generating the core code (which, being Ruby, really has gone rather
smoothly).

Thanks again (he says with some chagrin).

t.

Tom C., MS MA, LMHC - Private practice Psychotherapist
Bellingham, Washington, U.S.A: (360) 920-1226
<< removed_email_address@domain.invalid >> (email)
<< TomCloyd.com >> (website)
<< sleightmind.wordpress.com >> (mental health weblog)

#5

From: “Tom C.” removed_email_address@domain.invalid

[…] It’s be comforting to know that when the time comes
there’s some quick way to flag the areas of my code that need
attention if they’re to run OK in 1.9. Yeah, it’s be great if I had a
test suite. but honestly, it’s all I can do to get the code together
in the first place. Tests are high on my todo list, but my need for my
current project is higher by far, and I’m close to having a complete
function set, so tests aren’t on the menu today.
[…]
Surely one doesn’t just launch the boat and hope there are no leaks,
yes? There has to be a better way.

I doubt this is the answer you were hoping for. But deferring
writing tests is not generally a strategy for completing a
working project sooner.

If your need for your current project is high, having a
supporting network of unit tests continually verifying that
your features are still working as you develop new features,
is a way to go faster over time, not slower.

One effective strategy for not falling behind in writing tests,
is to write a small test first (!) to verify a bit of
functionality you are about to implement in code.

For more info, see “Test-Driven Development Cycle”, at:

http://en.wikipedia.org/wiki/Test-driven_development

Regards,

Bill


#6

Tom,

From: “Tom C.” removed_email_address@domain.invalid

[…] I hope test writing goes faster than
generating the core code (which, being Ruby, really has gone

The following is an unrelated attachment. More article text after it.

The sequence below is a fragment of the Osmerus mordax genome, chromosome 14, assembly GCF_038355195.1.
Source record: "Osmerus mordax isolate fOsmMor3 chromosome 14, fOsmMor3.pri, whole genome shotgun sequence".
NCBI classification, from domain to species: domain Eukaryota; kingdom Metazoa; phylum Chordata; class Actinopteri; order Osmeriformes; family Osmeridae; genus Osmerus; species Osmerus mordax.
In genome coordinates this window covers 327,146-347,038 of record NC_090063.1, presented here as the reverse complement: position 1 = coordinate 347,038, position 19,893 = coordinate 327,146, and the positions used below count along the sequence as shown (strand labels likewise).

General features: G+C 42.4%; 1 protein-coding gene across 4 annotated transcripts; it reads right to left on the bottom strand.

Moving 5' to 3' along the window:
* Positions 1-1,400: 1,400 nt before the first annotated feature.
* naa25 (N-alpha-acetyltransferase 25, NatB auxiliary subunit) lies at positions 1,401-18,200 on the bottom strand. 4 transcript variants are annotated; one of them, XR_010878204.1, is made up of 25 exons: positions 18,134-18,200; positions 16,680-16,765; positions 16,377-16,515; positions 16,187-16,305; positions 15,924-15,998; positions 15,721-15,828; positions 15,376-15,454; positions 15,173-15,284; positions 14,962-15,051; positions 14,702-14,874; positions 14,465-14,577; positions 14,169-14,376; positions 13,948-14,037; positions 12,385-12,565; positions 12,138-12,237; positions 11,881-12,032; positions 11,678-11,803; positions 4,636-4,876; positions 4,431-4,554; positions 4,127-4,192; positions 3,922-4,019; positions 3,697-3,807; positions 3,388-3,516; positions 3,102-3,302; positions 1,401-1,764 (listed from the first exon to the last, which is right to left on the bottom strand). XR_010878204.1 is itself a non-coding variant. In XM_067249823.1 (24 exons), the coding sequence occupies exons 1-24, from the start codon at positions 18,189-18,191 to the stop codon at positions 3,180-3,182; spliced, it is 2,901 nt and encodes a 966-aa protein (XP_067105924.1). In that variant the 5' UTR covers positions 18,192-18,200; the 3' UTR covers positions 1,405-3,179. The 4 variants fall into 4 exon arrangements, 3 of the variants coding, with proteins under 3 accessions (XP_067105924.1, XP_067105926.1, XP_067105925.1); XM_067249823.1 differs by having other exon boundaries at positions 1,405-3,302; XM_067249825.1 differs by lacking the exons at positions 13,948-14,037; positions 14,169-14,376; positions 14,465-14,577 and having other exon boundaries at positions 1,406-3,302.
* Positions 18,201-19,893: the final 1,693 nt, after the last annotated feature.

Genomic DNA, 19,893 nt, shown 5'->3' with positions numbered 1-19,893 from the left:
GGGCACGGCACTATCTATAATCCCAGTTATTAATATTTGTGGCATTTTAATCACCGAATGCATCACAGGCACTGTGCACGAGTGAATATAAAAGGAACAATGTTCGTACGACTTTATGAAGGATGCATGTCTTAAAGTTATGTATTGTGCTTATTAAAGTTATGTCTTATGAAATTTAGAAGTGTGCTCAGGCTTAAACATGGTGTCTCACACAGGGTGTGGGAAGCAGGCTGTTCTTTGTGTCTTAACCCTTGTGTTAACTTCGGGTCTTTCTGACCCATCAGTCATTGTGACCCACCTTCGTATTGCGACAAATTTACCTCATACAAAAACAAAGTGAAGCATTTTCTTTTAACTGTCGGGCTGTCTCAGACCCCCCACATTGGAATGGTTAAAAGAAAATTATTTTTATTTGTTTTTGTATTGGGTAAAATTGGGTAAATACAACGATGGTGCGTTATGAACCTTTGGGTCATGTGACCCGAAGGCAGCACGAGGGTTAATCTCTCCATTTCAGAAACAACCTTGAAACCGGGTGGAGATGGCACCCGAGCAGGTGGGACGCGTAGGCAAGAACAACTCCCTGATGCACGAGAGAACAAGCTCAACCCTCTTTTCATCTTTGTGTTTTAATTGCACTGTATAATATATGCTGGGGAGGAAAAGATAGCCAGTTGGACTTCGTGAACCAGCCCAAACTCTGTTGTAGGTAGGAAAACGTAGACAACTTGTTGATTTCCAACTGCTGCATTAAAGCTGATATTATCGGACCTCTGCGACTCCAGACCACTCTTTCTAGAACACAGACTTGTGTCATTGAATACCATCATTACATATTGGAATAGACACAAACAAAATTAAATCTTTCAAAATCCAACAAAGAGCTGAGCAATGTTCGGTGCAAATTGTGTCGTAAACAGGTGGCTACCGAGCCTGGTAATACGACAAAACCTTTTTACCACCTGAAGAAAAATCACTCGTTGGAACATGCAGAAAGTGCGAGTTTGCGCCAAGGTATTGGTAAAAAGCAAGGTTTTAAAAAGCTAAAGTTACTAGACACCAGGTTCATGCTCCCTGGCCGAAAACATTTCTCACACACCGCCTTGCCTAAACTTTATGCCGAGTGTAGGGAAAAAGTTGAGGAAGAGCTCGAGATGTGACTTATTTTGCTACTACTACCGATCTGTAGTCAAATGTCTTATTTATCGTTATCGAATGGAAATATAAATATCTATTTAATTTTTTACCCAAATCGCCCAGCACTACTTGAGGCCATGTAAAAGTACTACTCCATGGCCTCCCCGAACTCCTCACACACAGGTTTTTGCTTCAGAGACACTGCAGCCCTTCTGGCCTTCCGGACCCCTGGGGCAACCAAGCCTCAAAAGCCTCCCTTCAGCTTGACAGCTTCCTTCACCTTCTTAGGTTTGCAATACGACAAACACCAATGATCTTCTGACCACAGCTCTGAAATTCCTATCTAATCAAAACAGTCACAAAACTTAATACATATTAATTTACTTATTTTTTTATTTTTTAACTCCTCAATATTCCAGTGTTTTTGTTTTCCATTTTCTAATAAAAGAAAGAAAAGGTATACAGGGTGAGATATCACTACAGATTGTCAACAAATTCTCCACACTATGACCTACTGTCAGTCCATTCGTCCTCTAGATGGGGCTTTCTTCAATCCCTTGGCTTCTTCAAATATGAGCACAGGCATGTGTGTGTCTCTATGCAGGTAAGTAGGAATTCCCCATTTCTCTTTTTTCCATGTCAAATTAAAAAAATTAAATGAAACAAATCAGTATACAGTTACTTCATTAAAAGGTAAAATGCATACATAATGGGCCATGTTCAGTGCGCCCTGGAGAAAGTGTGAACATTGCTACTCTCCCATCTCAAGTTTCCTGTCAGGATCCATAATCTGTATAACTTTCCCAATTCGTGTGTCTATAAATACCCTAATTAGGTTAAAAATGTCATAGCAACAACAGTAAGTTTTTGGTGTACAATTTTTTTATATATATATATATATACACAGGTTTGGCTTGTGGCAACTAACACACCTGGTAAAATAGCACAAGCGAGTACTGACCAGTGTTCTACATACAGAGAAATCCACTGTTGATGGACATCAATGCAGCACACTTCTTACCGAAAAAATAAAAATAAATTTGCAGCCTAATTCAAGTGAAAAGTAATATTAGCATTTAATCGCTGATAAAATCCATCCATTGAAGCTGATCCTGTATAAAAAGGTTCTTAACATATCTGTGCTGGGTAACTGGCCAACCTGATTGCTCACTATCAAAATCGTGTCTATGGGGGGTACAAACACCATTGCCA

rather smoothly).

:slight_smile:

Myself, I’d been programming for about 17 years before I first
read about TDD a decade ago. To this day, I often have to
cajole myself a little bit to proceed with writing tests first,
because it’s not something i find ‘easy’, but ‘worth it’.

In the past decade I’ve never yet regretted writing tests
first. A number of times, however, I have come to regret
taking shortcuts with something that was supposed to be a
knock-off short-term project, where contrary to my predictions
it had morphed into a longer-term ongoing project where I
began to sorely regret having omitted writing unit tests from
the very beginning.

. . . So again, I don’t find TDD easy; but worth-it.

Regards,

Bill


#7

Bill K. wrote:

Myself, I’d been programming for about 17 years before I first
the very beginning.

Thanks Bill. I appreciate reading about your experience. Perhaps I can
shortcut my own development a bit, with help from more experienced folks
such as you.

t.

Tom C., MS MA, LMHC - Private practice Psychotherapist
Bellingham, Washington, U.S.A: (360) 920-1226
<< removed_email_address@domain.invalid >> (email)
<< TomCloyd.com >> (website)
<< sleightmind.wordpress.com >> (mental health weblog)

#8